18/03/2019 – News / Automotive / EV / Energy Storage / Renewables / Tesla / Maxwell Technologies
Tesla’s new acquisition will be a game-changer for EV and energy storage
One of the biggest game-changing news stories in the electric vehicle (EV) and energy storage space is the impending acquisition by Tesla of Maxwell Technologies – for a reported US$218 million with the all-stock-deal expected to be finalised in Q2 2019. Analysts at Frost & Sullivan examine the impact on Tesla and the wider industry.
A pioneer in the design and manufacture of high-power density ultra-capacitors, Maxwell Technologies has virtually unlimited opportunity, playing in the transportation, industrial and consumer markets. Core megatrends that drive Maxwell’s values – integration of renewable energy into the grid, electrification of ICE, and accelerating EV growth – fit like a glove into Tesla’s energy strategy, say analysts at Frost & Sullivan.
Super-charging Tesla cars to 375mph range
Tesla Model 3 currently has an energy density (at cell level) of 210 Wh/kg and 275 Wh/litre at the battery pack level. Maxwell claims that its patented dry cell electrode can produce energy density of over 300 Wh/kg – a 42.8-per-cent increase over Tesla’s current batteries, whereas the firm claims a planned energy density of over 500 Wh/kg (a 138-per-cent increase over Tesla’s current batteries).
Such a boost in the energy density would represent a breakthrough in the EV industry and would propel Tesla cars from the current range of 220 miles to around 375 miles. The end result of applying Maxwell’s dry cell technology would be a simplified manufacturing process, which, in turn, could lead to 10–20-per-cent cost reduction, alongside improved battery life (up to two times better).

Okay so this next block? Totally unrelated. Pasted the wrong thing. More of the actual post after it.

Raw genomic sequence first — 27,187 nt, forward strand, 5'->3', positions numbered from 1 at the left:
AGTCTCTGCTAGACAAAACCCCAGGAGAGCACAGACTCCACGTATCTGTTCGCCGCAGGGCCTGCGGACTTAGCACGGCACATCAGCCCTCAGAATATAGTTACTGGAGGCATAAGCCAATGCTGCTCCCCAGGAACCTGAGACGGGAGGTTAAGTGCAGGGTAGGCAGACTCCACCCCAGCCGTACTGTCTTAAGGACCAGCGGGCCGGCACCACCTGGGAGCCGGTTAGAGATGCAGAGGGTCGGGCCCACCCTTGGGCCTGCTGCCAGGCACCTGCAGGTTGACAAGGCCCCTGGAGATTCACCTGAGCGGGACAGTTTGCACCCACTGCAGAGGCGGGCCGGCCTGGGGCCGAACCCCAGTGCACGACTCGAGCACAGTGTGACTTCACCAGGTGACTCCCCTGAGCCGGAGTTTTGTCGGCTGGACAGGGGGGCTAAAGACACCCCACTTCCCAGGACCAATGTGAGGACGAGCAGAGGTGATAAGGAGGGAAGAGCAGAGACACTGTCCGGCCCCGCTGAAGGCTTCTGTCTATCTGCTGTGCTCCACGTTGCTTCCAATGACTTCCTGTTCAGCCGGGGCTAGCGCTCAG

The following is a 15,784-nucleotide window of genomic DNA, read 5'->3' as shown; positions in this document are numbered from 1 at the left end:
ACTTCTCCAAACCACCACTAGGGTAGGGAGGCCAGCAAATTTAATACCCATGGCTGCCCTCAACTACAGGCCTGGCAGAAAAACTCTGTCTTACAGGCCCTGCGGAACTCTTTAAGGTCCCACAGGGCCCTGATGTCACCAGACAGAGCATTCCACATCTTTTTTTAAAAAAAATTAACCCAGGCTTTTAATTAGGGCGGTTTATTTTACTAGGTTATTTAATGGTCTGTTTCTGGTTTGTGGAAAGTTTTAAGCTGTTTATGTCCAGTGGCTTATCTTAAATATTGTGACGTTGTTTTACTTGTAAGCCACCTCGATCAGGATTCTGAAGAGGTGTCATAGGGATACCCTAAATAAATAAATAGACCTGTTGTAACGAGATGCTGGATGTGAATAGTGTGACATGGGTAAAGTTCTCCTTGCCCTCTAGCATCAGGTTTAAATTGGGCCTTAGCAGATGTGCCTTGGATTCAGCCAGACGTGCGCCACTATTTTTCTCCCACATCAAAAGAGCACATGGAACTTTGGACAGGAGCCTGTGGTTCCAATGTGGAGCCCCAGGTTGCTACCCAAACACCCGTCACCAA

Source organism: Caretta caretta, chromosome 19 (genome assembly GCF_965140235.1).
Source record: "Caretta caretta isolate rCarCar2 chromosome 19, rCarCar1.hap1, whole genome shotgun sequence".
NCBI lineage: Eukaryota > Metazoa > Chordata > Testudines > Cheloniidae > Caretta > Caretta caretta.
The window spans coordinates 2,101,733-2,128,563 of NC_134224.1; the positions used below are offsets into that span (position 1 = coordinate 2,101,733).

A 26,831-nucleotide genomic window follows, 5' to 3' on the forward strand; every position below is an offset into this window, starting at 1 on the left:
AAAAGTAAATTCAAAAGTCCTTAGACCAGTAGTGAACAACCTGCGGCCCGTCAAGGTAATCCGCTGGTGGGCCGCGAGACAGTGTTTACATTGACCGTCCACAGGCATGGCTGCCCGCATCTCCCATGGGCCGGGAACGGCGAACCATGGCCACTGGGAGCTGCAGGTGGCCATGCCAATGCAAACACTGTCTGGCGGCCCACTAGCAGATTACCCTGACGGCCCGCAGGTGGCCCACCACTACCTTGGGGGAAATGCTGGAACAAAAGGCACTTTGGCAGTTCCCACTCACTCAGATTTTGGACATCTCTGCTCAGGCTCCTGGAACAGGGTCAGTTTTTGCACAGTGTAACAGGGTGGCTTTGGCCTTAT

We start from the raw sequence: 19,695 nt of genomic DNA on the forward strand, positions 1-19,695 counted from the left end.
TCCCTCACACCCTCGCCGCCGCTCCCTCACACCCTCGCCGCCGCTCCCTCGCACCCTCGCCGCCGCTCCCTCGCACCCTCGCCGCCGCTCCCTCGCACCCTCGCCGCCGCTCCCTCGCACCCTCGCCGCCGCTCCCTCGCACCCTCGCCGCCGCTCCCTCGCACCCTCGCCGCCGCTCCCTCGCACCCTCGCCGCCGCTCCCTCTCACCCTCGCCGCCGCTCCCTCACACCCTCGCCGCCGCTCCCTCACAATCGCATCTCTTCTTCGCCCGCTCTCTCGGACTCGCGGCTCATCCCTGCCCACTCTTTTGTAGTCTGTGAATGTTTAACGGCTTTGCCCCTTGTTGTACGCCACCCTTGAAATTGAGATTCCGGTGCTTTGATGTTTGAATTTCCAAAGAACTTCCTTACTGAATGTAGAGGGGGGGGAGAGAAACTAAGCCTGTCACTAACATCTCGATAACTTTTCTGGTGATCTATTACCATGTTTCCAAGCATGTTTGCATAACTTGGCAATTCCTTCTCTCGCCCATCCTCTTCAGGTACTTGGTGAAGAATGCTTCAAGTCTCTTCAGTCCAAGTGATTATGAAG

Purchasing power: Major benefits of the acquisition
The upcoming acquisition would offer the following major benefits to Tesla, according to Frost & Sullivan.
Firstly, the new deal would offer the opportunity for pairing Tesla’s Powerpack with Maxwell’s ultra-capacitor storage systems for utility-scale applications such as primary frequency response and grid stabilisation.
Secondly, it would open up the prospect for myriad automotive applications – start-stop, regenerative braking, and actuated power.
And finally, Maxwell’s dry electrode manufacturing process, which is an environmentally-friendly process without solvents, will improve battery performance including energy density and range while cutting down manufacturing costs.
Diversifying Tesla’s battery suppliers
So what impact will this acquisition have on Tesla’s partnership with Panasonic?
There are clear signs that Tesla is looking to diversify in terms of its battery suppliers to reduce its dependency on Panasonic. In addition to acquiring Maxwell, the company is already in talks with several Chinese battery manufacturers for local battery sourcing to cater to vehicles manufactured at its Gigafactory 3 – currently under construction in Shanghai, and with an initial production target of 250,000 EVs per annum.
Meanwhile, Panasonic inked a deal with Toyota for the manufacturing of rectangular-shaped prismatic batteries, which it aims to sell it to other OEMs such as Honda.
It’s certainly a temporary blow at the moment for Panasonic, says Frost & Sullivan. However, the exclusive partnership for the Gigafactory at Tesla’s Nevada plant is expected to keep Panasonic in play.
Fast-track to dry electrode manufacturing commercialisation
Frost & Sullivan believes that the acquisition of Maxwell is expected to be a clear winning strategy for Tesla, which it says has bought a company whose goals clearly align with its vision. In addition, Tesla acquires an experienced technical and manufacturing team in Maxwell – one that is noticeably capable of making important advancements in the EV and storage industry.
Given the fact that CEO Elon Musk already has a background on ultra-capacitors, Tesla is expected to commercialise the dry electrode manufacturing technology sooner than expected with potential synergies for the company that will further cement its position in the lucrative EV business.
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